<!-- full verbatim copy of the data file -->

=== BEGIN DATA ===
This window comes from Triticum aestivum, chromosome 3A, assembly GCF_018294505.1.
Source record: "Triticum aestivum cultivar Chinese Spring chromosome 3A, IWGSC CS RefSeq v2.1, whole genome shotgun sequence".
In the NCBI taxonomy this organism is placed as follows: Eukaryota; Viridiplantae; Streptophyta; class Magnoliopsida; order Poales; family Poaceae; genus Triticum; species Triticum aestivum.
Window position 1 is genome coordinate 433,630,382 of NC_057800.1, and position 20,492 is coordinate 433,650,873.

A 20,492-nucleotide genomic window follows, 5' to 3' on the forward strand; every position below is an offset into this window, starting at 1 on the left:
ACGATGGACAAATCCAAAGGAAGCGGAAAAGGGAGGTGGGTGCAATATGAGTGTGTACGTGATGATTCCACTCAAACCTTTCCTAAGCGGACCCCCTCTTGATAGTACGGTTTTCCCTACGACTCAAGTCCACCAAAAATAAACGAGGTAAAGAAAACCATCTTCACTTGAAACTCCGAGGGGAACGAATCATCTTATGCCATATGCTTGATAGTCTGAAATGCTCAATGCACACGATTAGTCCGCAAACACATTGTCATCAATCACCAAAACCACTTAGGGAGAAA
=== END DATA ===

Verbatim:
This window comes from Triticum aestivum, chromosome 3A, assembly GCF_018294505.1.
Source record: "Triticum aestivum cultivar Chinese Spring chromosome 3A, IWGSC CS RefSeq v2.1, whole genome shotgun sequence".
In the NCBI taxonomy this organism is placed as follows: Eukaryota; Viridiplantae; Streptophyta; class Magnoliopsida; order Poales; family Poaceae; genus Triticum; species Triticum aestivum.
Window position 1 is genome coordinate 433,630,382 of NC_057800.1, and position 20,492 is coordinate 433,650,873.

A 20,492-nucleotide genomic window follows, 5' to 3' on the forward strand; every position below is an offset into this window, starting at 1 on the left:
ACGATGGACAAATCCAAAGGAAGCGGAAAAGGGAGGTGGGTGCAATATGAGTGTGTACGTGATGATTCCACTCAAACCTTTCCTAAGCGGACCCCCTCTTGATAGTACGGTTTTCCCTACGACTCAAGTCCACCAAAAATAAACGAGGTAAAGAAAACCATCTTCACTTGAAACTCCGAGGGGAACGAATCATCTTATGCCATATGCTTGATAGTCTGAAATGCTCAATGCACACGATTAGTCCGCAAACACATTGTCATCAATCACCAAAACCACTTAGGGAGAAA